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66
Semipullbacks and Bisimulation in Categories of Markov Processes
, 1999
"... this paper, we show that the answer to the above question is positive. More specifically, we give a canonical construction for semipullbacks in the category whose objects are families of Markov processes, with given transition kernels, on Polish spaces and whose morphisms are transition probability ..."
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Cited by 14 (2 self)
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this paper, we show that the answer to the above question is positive. More specifically, we give a canonical construction for semipullbacks in the category whose objects are families of Markov processes, with given transition kernels, on Polish spaces and whose morphisms are transition probability preserving surjective continuous maps. One immediate consequence is that the category of probability measures on Polish spaces with measurepreserving continuous maps has semipullbacks. Our construction gives semipullbacks for various full subcategories, including that of Markov processes on locally compact second countable spaces and also in the larger category where the objects are Markov processes on analytic spaces (i.e. continuous images of Polish spaces) and morphisms are transition probability preserving surjective Borel maps. It also applies to the corresponding categories of ultrametric spaces. Finally, our result also holds in the larger categories with Markov processes which are given by subprobability distributions, i.e. the total probability of transition from a state can be strictly less than one. We now explain the relevance of our result in computer science. The consequences of Semipullbacks and Bisimulation 3 our mathematical result in the theory of probabilistic bisimulation has been investigated in (Blute et al., 1997; Desharnais et al., 1998). We will briefly review this here. Following the work of Joyal, Nielsen and Winskel (Joyal et al., 1996) on the notion of bisimulation using open maps, define two objects A and B in a category to be bisimular if there exists an object C and morphisms f : C ! A and g : C ! B, i.e.,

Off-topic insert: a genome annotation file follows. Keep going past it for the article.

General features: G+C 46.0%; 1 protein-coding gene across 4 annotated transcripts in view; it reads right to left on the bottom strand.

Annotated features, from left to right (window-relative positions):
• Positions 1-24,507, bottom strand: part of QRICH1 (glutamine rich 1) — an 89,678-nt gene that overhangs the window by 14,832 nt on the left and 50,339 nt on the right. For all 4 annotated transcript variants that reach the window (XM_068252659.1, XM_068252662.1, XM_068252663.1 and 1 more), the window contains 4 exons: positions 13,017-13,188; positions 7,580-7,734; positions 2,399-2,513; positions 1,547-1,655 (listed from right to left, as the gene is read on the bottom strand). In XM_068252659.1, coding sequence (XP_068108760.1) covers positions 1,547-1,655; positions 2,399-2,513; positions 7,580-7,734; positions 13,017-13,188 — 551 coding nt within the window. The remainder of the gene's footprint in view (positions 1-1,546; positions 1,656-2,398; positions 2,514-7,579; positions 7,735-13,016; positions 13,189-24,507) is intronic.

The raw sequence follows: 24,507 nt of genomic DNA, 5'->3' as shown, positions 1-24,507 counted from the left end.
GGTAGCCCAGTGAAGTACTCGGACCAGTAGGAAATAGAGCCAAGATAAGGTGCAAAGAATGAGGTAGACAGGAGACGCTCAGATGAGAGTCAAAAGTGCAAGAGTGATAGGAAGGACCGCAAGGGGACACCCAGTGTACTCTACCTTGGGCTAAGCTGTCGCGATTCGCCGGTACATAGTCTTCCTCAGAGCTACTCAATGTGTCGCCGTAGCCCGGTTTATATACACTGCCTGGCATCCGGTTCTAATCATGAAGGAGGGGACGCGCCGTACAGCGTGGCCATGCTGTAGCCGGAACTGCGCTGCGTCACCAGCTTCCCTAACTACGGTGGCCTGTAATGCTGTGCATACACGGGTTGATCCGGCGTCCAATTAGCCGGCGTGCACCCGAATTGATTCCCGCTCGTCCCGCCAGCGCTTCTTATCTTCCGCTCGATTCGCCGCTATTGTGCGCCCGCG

Uncertain<T>: A firstorder type for uncertain data
 In ASPLOS
, 2014
"... Emerging applications increasingly use estimates such as sensor data (GPS), probabilistic models, machine learning, big data, and human data. Unfortunately, representing this uncertain data with discrete types (floats, integers, and booleans) encourages developers to pretend it is not probabilisti ..."
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Cited by 11 (4 self)
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Emerging applications increasingly use estimates such as sensor data (GPS), probabilistic models, machine learning, big data, and human data. Unfortunately, representing this uncertain data with discrete types (floats, integers, and booleans) encourages developers to pretend it is not probabilistic, which causes three types of uncertainty bugs. (1) Using estimates as facts ignores random error in estimates. (2) Computation compounds that error. (3) Boolean questions on probabilistic data induce false positives and negatives. This paper introduces Uncertain〈T〉, a new programming language abstraction for uncertain data. We implement a Bayesian network semantics for computation and conditionals that improves program correctness. The runtime uses sampling and hypothesis tests to evaluate computation and conditionals lazily and efficiently. We illustrate with sensor and machine learning applications that Uncertain〈T 〉 improves expressiveness and accuracy. Whereas previous probabilistic programming languages focus on experts, Uncertain〈T 〉 serves a wide range of developers. Experts still identify error distributions. However, both experts and application writers compute with distributions, improve estimates with domain knowledge, and ask questions with conditionals. The Uncertain〈T 〉 type system and operators encourage developers to expose and reason about uncertainty explicitly, controlling false positives and false negatives. These benefits make Uncertain〈T 〉 a compelling programming model for modern applications facing the challenge of uncertainty.